Elizabeth Blackwell, an American physician, born in Bristol, England, in 1821. Her father emigrated with his family in 1831, and settled in New York, but removed in 1837 to Cincinnati, Ohio, where he died a few months afterward, leaving a widow and nine children almost destitute. Elizabeth, then 17 years old, opened a school, which she conducted successfully for several years. Having resolved to become a physician, she obtained a situation as governess in the family of Dr. John Dixon of Asheville, N. C, where she remained a year, having access during that time to a medical library, and receiving from Dr. Dixon some direction as to her reading. At the end of the year she removed to Charleston, S. C, still acting as a teacher of music, but pursuing her studies. She next went to Philadelphia, and passed six months in study under Dr. Allen and Dr. Warrington of that city. During that time she made formal application to the medical schools of Philadelphia, New York, and Boston, for admission as a student. In each instance the request was denied, on the ground of a want of precedent for such an admission, and of the impropriety of such an innovation upon established custom.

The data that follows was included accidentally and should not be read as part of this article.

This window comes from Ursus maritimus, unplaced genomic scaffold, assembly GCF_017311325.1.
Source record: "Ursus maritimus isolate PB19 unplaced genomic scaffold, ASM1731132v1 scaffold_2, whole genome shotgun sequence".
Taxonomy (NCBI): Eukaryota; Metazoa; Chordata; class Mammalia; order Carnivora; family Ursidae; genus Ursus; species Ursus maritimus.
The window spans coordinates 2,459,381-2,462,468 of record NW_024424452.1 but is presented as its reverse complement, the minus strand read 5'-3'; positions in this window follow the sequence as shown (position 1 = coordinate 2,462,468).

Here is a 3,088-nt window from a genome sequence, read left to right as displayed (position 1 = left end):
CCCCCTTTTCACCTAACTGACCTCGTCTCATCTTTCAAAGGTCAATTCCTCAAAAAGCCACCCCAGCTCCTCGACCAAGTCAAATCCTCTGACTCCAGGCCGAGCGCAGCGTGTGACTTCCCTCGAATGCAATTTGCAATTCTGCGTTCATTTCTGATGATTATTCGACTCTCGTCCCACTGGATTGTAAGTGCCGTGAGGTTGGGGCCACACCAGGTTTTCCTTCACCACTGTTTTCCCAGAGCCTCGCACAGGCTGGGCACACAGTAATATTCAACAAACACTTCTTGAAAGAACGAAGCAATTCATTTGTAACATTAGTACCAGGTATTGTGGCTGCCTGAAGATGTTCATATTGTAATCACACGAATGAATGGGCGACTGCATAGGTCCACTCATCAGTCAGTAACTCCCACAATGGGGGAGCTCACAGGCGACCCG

She was finally, however, admitted to the medical school at Geneva, N. Y., where she took her degree of M. D. in regular course in January, 1849. During her connection with the college, when not in attendance there upon lectures, she pursued a course of clinical study in Blockley hospital, Philadelphia. The spring after her graduation she went to Paris, and remained six months as a student in the Maternite hospital, devoting herself to the study and practice of midwifery. The next autumn she was admitted as a physician to walk the hospital of St. Bartholomew in London. After nearly a year spent there she returned to New York, where she has since practised her profession with success. In 1852 she published a treatise entitled "The Laws of Life." In 1854, with her sister Emily, she opened the New York infirmary for women and children, and in 1859 again visited London, and delivered a course of medical lectures.